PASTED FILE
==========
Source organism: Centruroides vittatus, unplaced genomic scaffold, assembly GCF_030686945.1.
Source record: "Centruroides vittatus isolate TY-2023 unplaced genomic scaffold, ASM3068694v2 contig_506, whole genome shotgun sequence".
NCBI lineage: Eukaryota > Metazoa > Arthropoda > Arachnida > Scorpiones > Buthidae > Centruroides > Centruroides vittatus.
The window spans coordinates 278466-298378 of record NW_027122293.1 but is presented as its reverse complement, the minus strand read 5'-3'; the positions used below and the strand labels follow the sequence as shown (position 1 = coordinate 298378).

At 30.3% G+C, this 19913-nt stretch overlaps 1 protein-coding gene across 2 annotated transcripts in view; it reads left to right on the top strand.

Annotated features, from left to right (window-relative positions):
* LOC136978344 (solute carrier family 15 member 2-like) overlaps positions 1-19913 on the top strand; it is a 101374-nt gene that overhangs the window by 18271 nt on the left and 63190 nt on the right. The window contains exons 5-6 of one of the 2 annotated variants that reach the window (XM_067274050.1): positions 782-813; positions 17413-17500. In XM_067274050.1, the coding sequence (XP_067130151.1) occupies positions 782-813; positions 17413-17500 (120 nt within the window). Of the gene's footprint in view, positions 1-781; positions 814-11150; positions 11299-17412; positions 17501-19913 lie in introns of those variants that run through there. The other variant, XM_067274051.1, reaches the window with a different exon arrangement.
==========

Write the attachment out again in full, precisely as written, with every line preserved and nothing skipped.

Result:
Source organism: Centruroides vittatus, unplaced genomic scaffold, assembly GCF_030686945.1.
Source record: "Centruroides vittatus isolate TY-2023 unplaced genomic scaffold, ASM3068694v2 contig_506, whole genome shotgun sequence".
NCBI lineage: Eukaryota > Metazoa > Arthropoda > Arachnida > Scorpiones > Buthidae > Centruroides > Centruroides vittatus.
The window spans coordinates 278466-298378 of record NW_027122293.1 but is presented as its reverse complement, the minus strand read 5'-3'; the positions used below and the strand labels follow the sequence as shown (position 1 = coordinate 298378).

At 30.3% G+C, this 19913-nt stretch overlaps 1 protein-coding gene across 2 annotated transcripts in view; it reads left to right on the top strand.

Annotated features, from left to right (window-relative positions):
* LOC136978344 (solute carrier family 15 member 2-like) overlaps positions 1-19913 on the top strand; it is a 101374-nt gene that overhangs the window by 18271 nt on the left and 63190 nt on the right. The window contains exons 5-6 of one of the 2 annotated variants that reach the window (XM_067274050.1): positions 782-813; positions 17413-17500. In XM_067274050.1, the coding sequence (XP_067130151.1) occupies positions 782-813; positions 17413-17500 (120 nt within the window). Of the gene's footprint in view, positions 1-781; positions 814-11150; positions 11299-17412; positions 17501-19913 lie in introns of those variants that run through there. The other variant, XM_067274051.1, reaches the window with a different exon arrangement.